Every year the Palau Association surveys our Global Network of Evangelists (NGA) evangelists about their critical concerns in ministry. And every year the number one concern is money. In fact, money will probably always be the number one critical concern of all non-profits. And the COVID-19 pandemic has certainly heightened these financial concerns.
As evangelists, you are all about proclaiming the Good News and winning people to Jesus Christ. COVID-19 has not changed your vision, your mission, your goals, nor your calling. It has changed your delivery methods.
During this pandemic you probably have already made some short-term adjustments to your strategic plan where now you are focused on virtual meetings, virtual training, webinars, digital evangelism, and other forms of electronic media.
Now is a great time to bless your ministry supporters. Call them and ask them how they are doing. How has COVID-19 affected them? How can you pray for them? Share with them any COVID-19 resources you have created that they can use to offer hope to their friends and family members.
They will probably want to know what adjustments you have made to your ministry. Explain the innovative and creative ways you continue to proclaim the Gospel.
We will get through COVID-19 together and when we do effective fundraising principles will still apply. Here’s a few thoughts to process while stuck at home to get you ready for post-COVID-19.
Have you defined specifically in compelling language the tangible benefits of what you do? How do you define success? Do you have success stories to share? People value your outcomes and those outcomes may have increased during this pandemic.
Yes, fundraising is a sensitive and delicate matter during COVID-19, but it is still a privilege to ask people to support evangelism. Money spent on evangelism and the local church is never an expense. It is an investment.
COVID-19 hasn’t changed your passion for your mission. It has accelerated your growth in virtual ministry.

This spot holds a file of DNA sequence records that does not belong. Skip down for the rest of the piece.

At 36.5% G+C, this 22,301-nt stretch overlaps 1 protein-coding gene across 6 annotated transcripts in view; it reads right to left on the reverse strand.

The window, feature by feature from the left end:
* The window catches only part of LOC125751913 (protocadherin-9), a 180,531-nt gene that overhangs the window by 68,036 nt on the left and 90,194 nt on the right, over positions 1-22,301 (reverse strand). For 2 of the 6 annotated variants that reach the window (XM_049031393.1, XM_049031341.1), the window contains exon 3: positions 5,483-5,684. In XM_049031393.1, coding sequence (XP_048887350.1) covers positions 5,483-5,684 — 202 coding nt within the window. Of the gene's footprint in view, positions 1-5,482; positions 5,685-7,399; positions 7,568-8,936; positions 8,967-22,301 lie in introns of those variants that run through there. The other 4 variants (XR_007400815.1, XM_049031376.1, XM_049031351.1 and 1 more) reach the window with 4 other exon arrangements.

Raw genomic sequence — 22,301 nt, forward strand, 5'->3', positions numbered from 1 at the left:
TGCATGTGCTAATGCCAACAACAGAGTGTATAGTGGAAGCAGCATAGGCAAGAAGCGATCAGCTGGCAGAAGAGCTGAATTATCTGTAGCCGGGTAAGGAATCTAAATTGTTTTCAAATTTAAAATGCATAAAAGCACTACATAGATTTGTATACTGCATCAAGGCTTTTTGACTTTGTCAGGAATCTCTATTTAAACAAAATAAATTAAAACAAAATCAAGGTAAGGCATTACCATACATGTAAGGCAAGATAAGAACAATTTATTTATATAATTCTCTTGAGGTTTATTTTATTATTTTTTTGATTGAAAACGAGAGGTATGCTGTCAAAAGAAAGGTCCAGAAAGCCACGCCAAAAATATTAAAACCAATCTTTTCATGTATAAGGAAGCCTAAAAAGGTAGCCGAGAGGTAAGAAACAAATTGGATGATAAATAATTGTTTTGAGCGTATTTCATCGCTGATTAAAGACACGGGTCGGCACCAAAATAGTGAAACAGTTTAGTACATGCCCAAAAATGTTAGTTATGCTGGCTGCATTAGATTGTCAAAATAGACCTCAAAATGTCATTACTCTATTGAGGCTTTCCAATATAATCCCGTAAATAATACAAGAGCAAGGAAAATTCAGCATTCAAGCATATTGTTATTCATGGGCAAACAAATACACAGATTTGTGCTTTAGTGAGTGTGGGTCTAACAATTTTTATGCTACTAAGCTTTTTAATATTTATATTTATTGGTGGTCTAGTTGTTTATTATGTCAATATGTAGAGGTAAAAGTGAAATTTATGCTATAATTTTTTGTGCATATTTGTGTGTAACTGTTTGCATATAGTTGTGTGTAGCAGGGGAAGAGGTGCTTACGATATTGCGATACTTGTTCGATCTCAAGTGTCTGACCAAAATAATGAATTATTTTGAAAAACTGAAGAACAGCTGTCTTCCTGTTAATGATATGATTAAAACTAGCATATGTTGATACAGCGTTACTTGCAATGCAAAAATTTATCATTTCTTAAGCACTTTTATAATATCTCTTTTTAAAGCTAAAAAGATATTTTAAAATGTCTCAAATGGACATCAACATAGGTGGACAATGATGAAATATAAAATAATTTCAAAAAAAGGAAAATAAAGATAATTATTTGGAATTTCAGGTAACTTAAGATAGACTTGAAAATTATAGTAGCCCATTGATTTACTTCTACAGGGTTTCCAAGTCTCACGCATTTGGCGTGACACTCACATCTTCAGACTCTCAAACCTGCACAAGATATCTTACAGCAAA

So, post-COVID-19, here are six quick thoughts on fundraising.
First, be strategic in asking the right people to partner with you. Look for people who have a heart for missions and evangelism, people who still weep for lost souls. People who embrace your mission and vision.
Don’t spend a lot of time trying to convince people who have never shown any interest in evangelism nor what you do that they should support your ministry.
Who in your database shares your passion for soul winning? Who are the people you know who want to use their influence and resources to further the Gospel?
Second, engage people in a way that touches their heart. Something very special happens when someone’s passions intersect with your mission.
This is part of cultivating a gift and it takes time and good listening skills. This is a good time to develop those listening skills. Most people don’t give a gift to support an organization’s needs, but rather to support their own needs and interests.
People also tend to give to people they like, respect, and trust. You may have a great project worthy of support, but if you don’t ask in the right way, at the right time, with the right attitude, and the right follow-up and appreciation you are not going to raise much money.
Third, polish your case for support. The case for support is part of your written strategic plan that outlines the problem in society you are addressing, and why your solutions have a measurable proven track record of success.
Keep it simple, credible, and memorable. You are offering solutions to deep-rooted problems in society that have eternal consequences. Why are you worth supporting and why now? Be clear and concise.
Fourth, tell stories. The best way to move people to action is to tell them moving stories of changed lives. A compelling story moves people to action.
Fifth, ask for the right amount for the right project. A few years ago, I was approached about a project that I was very interested in. It was the right project for me. But then the ministry leader asked me for $10,000.
I remember thinking, “You got to be kidding me. Does this guy think I am Bill Gates?” It was the right project, but the ask was for the wrong amount of money.
So, match people’s capacity to give to the opportunity. And I wholeheartedly believe that big vision with proven outcomes attracts big money. If you have a small ‘nickel and dime’ project, then you will raise nickels and dimes.
Sixth, be a good steward of what the Lord provides. Immediately thank donors and let them know what was accomplished with their gift. Share stories of changed lives and specific numerical outcomes. Fundraising is also about personal communication and relationships.
I read a study on the behavior of donors that reported the four most important issues that determine whether an organization will get a gift are:
- The donor has a strong belief in the organization’s mission
- The donor believes their support will make a difference
- The donated money is used wisely
- The organization has a good reputation
Missionary-evangelist Hudson Taylor said, “God’s work done God’s way will not lack God’s support.”
Persist! COVID-19 may have you locked down, but you are not locked out.
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